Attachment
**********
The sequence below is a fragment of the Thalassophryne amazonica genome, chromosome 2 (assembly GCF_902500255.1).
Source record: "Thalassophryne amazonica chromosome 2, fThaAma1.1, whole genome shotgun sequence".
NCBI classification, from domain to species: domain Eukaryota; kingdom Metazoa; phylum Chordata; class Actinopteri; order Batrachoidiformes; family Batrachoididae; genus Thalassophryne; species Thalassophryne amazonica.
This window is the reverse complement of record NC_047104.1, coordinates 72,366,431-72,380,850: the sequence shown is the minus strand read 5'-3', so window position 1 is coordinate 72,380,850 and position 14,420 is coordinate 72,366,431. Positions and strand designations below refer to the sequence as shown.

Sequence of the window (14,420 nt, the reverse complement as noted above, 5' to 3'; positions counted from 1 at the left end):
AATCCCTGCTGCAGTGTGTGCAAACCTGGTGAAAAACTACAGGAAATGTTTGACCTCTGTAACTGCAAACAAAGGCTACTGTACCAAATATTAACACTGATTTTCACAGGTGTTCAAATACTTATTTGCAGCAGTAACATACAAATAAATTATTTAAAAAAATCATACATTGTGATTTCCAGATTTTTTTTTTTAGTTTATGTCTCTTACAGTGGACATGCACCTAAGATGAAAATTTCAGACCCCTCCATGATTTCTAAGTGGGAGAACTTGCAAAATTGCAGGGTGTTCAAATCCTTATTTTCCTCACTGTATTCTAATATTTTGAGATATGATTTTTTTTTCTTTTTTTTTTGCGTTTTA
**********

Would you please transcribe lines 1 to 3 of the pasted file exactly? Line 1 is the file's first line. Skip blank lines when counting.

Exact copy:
The sequence below is a fragment of the Thalassophryne amazonica genome, chromosome 2 (assembly GCF_902500255.1).
Source record: "Thalassophryne amazonica chromosome 2, fThaAma1.1, whole genome shotgun sequence".
NCBI classification, from domain to species: domain Eukaryota; kingdom Metazoa; phylum Chordata; class Actinopteri; order Batrachoidiformes; family Batrachoididae; genus Thalassophryne; species Thalassophryne amazonica.